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Could there be a new kind of light in the universe? Since the late 19th century, scientists have understood that, when heated, all materials emit light in a predictable spectrum of wavelengths. But a new research published in Nature Scientific Reports by researchers at Rensselaer Polytechnic Institute presented a material that emits light when heated that appears to exceed the limits set by that natural law.
The new material discovered by Shawn Yu Lin, lead author and a professor of physics at Rensselaer Polytechnic Institute, defies the theory proposed by Max Planck in 1900, which mathematically described a pattern of radiation. The material emits a coherent light similar to that produced by lasers or LEDs, but without the costly structure needed to produce the stimulated emission of those technologies. In addition to the spectroscopy study just published in Nature Scientific Reports, Lin previously published an imaging study in IEEE Photonics Journal. Both show a spike in radiation at about 1.7µm, which is the near-infrared portion of the electromagnetic spectrum.
“These two papers offer the most convincing evidence of ‘super-Planckian’ radiation in the far-field,” said Lin. “This doesn’t violate Planck’s law. It’s a new way to generate thermal emission, a new underlying principle. This material, and the method that it represents, opens a new path to realize super-intense, tunable LED-like infrared emitters for thermophotovoltaics and efficient energy applications.”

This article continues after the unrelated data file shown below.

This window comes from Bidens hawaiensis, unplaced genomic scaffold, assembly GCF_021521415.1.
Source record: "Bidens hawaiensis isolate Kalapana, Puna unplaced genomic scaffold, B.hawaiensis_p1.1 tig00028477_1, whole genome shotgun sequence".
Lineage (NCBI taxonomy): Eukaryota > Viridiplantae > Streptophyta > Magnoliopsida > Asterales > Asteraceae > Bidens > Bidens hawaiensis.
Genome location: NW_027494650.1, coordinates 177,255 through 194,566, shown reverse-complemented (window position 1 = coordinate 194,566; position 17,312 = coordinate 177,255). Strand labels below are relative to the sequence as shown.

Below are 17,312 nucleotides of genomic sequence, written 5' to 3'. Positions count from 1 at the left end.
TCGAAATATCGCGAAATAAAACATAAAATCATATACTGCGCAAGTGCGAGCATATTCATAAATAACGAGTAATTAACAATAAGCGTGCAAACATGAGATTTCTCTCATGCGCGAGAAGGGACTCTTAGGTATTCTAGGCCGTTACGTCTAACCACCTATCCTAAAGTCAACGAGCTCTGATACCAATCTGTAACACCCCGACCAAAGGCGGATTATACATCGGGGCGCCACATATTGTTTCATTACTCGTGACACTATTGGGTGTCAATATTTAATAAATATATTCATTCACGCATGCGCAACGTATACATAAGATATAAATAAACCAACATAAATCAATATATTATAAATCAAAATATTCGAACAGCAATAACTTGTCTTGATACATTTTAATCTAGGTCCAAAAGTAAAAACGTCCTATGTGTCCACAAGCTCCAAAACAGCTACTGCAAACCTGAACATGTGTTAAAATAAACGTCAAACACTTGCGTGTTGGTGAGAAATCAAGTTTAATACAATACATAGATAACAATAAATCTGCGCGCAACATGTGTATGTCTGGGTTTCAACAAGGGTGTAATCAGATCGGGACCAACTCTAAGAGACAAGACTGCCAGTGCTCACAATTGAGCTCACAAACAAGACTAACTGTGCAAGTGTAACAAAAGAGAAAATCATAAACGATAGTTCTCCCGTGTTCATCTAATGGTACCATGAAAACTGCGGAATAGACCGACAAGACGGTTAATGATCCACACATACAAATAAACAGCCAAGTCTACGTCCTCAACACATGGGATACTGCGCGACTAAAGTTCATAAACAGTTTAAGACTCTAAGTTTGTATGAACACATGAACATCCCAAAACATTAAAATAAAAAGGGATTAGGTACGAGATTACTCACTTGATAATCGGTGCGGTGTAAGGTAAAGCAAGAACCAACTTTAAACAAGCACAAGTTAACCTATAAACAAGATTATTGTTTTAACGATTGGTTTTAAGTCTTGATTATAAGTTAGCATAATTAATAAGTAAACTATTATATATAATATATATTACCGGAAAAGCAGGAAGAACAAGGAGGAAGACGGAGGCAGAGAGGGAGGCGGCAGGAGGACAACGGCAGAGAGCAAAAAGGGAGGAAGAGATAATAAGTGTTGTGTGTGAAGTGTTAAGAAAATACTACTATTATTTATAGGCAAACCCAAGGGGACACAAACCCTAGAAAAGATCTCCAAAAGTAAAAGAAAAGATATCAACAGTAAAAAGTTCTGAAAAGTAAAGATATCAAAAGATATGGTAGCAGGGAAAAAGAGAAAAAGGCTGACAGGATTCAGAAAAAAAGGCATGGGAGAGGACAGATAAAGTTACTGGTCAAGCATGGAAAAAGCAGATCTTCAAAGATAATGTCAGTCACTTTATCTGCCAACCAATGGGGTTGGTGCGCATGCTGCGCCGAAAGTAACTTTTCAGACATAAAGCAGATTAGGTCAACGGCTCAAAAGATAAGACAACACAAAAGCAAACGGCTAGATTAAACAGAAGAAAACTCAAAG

For his research, Lin built a three-dimensional tungsten photonic crystal — a material that can control the properties of a photon — with six offset layers, in a configuration similar to a diamond crystal, and topped with an optical cavity that further refines the light. The photonic crystal shrinks the spectrum of light that is emitted from the material to a span of about 1 µm. The cavity continues to squeeze the energy into a span of roughly 0.07µm.
In both the imaging and spectroscopy study, Lin prepared his sample and a blackbody control — a coating of vertically aligned nanotubes on top of the material — side by side on a single piece of silicon substrate, eliminating the possibility of changes between testing the sample and control that could compromise the results. In an experimental vacuum chamber, the sample and control were heated to 600 degrees Kelvin.
In Nature Scientific Reports, Lin presents spectral analysis taken in five positions as the aperture of an infrared spectrometer moves from a view filled with the blackbody to one of the material. Peak emission, with an intensity of 8 times greater than the blackbody reference, occurs at 1.7 µm.
Although theory does not fully explain the effect, Lin hypothesizes that the offsets between the layers of photonic crystal allow light to emerge from within the many spaces inside the crystal. The emitted light bounces back and forth within the confines of the crystal structure, which alters the property of the light as it travels to the surface to meet the optical cavity.
The new material could be used in applications like energy harvesting, military infrared-based object tracking and identification, producing high efficiency optical sources in the infrared driven by waste heat or local heaters, research requiring environmental and atmospheric and chemical spectroscopy in the infrared, and in optical physics as a laser-like thermal emitter.